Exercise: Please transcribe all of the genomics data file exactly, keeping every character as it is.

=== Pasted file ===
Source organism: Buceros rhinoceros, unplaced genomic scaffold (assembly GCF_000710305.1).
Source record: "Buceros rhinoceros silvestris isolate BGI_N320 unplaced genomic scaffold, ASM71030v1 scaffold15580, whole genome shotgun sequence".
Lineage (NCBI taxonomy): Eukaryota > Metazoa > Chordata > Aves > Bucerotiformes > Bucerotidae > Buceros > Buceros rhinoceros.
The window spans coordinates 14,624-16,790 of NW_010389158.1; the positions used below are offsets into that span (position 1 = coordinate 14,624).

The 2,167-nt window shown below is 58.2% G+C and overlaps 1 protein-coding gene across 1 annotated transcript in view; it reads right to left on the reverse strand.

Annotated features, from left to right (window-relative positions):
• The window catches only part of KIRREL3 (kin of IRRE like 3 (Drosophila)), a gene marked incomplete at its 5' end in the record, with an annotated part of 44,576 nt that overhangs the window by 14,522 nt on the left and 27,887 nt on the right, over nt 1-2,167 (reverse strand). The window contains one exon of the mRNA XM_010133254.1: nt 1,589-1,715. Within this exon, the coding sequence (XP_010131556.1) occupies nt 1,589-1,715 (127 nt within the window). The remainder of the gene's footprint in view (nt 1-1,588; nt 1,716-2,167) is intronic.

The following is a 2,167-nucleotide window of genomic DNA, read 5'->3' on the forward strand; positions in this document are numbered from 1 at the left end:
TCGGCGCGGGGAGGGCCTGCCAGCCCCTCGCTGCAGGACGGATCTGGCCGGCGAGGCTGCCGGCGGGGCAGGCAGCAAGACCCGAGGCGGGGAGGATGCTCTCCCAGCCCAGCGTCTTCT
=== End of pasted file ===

Source organism: Buceros rhinoceros, unplaced genomic scaffold (assembly GCF_000710305.1).
Source record: "Buceros rhinoceros silvestris isolate BGI_N320 unplaced genomic scaffold, ASM71030v1 scaffold15580, whole genome shotgun sequence".
Lineage (NCBI taxonomy): Eukaryota > Metazoa > Chordata > Aves > Bucerotiformes > Bucerotidae > Buceros > Buceros rhinoceros.
The window spans coordinates 14,624-16,790 of NW_010389158.1; the positions used below are offsets into that span (position 1 = coordinate 14,624).

The 2,167-nt window shown below is 58.2% G+C and overlaps 1 protein-coding gene across 1 annotated transcript in view; it reads right to left on the reverse strand.

Annotated features, from left to right (window-relative positions):
• The window catches only part of KIRREL3 (kin of IRRE like 3 (Drosophila)), a gene marked incomplete at its 5' end in the record, with an annotated part of 44,576 nt that overhangs the window by 14,522 nt on the left and 27,887 nt on the right, over nt 1-2,167 (reverse strand). The window contains one exon of the mRNA XM_010133254.1: nt 1,589-1,715. Within this exon, the coding sequence (XP_010131556.1) occupies nt 1,589-1,715 (127 nt within the window). The remainder of the gene's footprint in view (nt 1-1,588; nt 1,716-2,167) is intronic.

The following is a 2,167-nucleotide window of genomic DNA, read 5'->3' on the forward strand; positions in this document are numbered from 1 at the left end:
TCGGCGCGGGGAGGGCCTGCCAGCCCCTCGCTGCAGGACGGATCTGGCCGGCGAGGCTGCCGGCGGGGCAGGCAGCAAGACCCGAGGCGGGGAGGATGCTCTCCCAGCCCAGCGTCTTCT